- Program Areas
- Installation Energy and Water
- Environmental Restoration
- Munitions Response
- Resource Conservation and Resiliency
- Weapons Systems and Platforms
Ambient Reactive Extrusion (ARE) for Design and Manufacture of Novel, Environmentally Friendly Gun Propellant Formulations for Additive Manufacturing
Dr. Jason Robinette | U.S. Army Research Laboratory
In this work, ambient reactive extrusion (ARE) will be used to additively manufacture gun propellant formulations with improved performance while addressing several of the adverse environmental consequences of current gun propellant manufacturing. Along with removing solvent, ARE enables a wide variety of chemistries that will eliminate nitrocellulose based formulations, reduce nitramine composition, and deviate from isocyanate curing agents. Compared to other additive manufacturing (AM) techniques, ARE produces minimal volatile organic compounds (from the monomers) and requires fewer processing steps at lower operating temperatures, thereby reducing heating costs and personnel risk in propellant manufacturing and handling. The focus of this effort will be to develop novel propellant formulations based on new energetic binders for a customizable ARE and demonstrate manufacturing/performance on medium caliber gun charges.
This effort is a three-pronged approach that will culminate in printing at the US Army Combat Capabilities Development Command - Armament Center (CCDC) pilot plant and demonstrating performance with sub-scale tests, such as friability and closed bomb, and a gun firing on an optimized geometry and propellant formulation. (i) One objective is to develop new, energetic polymeric binders that provide a balance between mechanical and combustion properties. The research team will develop an understanding of how the structure, placement, and composition of energetic moieties in the polymer backbone influence mechanical properties and combustion behavior. They will start with polyurea chemistry that is tailored for ARE and replace inert monomers with energetic monomers. They will then move to Michael Addition (MA) chemistry as a more environmentally friendly alternative by removing isocyanates. (ii) Another objective is to adapt the ambient reactive extrusion (ARE) AM technique for energetic formulations by pushing the limits of solids loading and expanding the ARE polymers to include energetic, greener formulations. The research team will adapt these new formulations while simultaneously improving print resolution. (iii) The final objective is to implement a novel interior ballistic (IB) modeling concept of using topology optimization for charge geometry specifically geared for ARE manufacturing. Throughout the course of the project, life cycle analysis and toxicity testing will be performed new materials of interest.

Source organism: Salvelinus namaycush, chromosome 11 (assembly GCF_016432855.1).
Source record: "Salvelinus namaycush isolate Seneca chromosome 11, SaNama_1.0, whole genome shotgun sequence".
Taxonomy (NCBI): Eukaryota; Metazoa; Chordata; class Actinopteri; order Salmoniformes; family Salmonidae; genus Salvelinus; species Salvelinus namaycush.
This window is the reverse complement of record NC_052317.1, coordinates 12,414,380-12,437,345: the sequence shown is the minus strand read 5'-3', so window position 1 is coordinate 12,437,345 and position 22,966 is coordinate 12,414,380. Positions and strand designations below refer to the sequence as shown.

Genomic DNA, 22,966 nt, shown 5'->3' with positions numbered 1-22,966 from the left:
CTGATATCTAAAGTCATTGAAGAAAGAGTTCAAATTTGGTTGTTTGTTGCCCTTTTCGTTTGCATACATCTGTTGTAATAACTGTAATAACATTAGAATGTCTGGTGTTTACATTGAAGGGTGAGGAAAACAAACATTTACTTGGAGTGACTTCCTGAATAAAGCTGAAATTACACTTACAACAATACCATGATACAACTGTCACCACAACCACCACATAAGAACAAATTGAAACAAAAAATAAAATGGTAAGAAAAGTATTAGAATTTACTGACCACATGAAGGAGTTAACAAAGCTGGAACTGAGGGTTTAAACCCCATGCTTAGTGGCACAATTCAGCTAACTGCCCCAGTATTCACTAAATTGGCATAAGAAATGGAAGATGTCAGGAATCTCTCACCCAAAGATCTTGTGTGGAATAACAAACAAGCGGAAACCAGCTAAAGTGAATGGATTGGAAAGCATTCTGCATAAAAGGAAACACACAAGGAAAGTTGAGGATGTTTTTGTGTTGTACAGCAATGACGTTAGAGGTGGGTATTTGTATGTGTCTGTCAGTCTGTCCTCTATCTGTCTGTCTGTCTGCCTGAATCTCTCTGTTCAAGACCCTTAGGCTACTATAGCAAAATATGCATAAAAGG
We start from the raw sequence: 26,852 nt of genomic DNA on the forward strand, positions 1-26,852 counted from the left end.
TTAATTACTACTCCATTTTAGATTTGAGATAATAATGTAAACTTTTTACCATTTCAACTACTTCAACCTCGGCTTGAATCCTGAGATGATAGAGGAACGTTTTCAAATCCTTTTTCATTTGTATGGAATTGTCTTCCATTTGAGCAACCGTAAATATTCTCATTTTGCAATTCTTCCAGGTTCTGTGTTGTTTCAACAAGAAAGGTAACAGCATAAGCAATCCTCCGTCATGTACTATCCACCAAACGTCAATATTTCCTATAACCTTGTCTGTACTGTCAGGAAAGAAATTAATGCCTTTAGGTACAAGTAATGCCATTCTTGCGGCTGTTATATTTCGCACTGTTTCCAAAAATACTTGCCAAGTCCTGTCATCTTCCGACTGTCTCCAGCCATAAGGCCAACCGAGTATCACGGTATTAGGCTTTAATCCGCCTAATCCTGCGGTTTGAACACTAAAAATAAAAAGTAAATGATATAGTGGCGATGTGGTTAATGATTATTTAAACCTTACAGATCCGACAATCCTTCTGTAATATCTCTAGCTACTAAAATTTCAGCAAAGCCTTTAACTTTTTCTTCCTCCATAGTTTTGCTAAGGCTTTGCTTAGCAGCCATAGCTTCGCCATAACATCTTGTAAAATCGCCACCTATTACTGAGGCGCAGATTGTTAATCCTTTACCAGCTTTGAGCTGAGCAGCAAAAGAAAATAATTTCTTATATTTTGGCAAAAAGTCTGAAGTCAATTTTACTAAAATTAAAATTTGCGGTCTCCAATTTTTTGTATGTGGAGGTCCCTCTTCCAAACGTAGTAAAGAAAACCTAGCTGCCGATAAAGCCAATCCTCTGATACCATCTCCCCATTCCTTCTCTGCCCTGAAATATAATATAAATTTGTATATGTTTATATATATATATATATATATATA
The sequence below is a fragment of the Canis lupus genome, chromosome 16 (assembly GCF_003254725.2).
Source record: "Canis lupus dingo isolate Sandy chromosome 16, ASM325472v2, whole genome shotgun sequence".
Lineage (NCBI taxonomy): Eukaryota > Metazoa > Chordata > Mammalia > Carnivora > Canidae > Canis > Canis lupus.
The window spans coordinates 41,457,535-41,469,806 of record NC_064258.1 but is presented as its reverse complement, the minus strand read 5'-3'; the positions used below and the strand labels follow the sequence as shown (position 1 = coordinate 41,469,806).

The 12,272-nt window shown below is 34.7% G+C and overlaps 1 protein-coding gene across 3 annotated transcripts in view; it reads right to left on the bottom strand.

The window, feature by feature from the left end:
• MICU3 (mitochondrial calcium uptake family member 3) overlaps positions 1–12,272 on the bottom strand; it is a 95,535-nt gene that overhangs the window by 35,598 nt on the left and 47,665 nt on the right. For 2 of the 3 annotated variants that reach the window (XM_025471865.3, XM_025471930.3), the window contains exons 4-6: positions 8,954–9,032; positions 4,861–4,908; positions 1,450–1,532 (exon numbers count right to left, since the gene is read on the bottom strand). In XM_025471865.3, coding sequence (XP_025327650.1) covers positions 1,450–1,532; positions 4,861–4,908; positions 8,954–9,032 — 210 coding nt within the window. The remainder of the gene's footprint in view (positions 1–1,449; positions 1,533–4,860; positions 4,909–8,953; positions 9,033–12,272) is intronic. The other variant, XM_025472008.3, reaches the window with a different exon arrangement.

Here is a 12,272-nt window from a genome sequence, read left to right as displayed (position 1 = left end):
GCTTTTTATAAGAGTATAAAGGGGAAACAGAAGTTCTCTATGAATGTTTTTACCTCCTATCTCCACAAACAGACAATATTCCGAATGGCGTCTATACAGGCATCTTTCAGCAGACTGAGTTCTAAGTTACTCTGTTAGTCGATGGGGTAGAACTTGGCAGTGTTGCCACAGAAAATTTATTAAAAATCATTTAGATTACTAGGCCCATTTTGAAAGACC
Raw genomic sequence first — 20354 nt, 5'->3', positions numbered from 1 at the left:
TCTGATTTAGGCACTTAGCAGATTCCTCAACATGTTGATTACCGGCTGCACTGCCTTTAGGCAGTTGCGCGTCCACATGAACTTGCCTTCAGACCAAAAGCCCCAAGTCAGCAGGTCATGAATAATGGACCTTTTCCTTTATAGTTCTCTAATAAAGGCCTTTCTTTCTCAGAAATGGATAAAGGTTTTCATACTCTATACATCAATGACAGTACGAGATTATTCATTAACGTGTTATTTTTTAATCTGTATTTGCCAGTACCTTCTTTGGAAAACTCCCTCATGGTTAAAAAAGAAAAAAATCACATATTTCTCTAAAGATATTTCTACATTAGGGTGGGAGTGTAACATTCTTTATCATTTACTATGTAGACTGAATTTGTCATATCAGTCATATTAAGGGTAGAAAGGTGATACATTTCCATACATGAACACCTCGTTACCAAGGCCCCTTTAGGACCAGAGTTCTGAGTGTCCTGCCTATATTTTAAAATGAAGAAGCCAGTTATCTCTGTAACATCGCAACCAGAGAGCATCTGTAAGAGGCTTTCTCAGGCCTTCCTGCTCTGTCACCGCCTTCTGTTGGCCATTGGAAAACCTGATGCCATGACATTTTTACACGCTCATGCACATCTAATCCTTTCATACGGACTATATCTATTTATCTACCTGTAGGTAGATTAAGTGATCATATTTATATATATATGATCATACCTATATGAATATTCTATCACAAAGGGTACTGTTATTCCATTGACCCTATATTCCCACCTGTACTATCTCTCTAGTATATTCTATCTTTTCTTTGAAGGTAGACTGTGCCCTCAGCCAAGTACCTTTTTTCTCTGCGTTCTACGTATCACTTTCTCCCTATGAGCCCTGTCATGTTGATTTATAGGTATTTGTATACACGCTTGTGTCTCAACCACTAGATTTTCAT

This work is rooted in fundamental science that can have significant impact beyond gun propulsion or any specific application. If successful, the research team will have developed new, energetic polymer binders that can improve performance, exhibit better mechanical properties, are derived from environmentally friendlier materials, and is integrated with a scale-able, commercial AM technique. These materials and processes can be used for explosives, rocket propulsion, or any other energetic applications. Furthermore, the novel approach for merging topology optimization and interior ballistics can provide benefit to gun propulsion researchers. The US Army Research Laboratory’s (ARL) partnership with CCDC paves a clear transition path to supplant traditional gun propellant manufacturing with an inherently greener, safer, and better performing AM solution.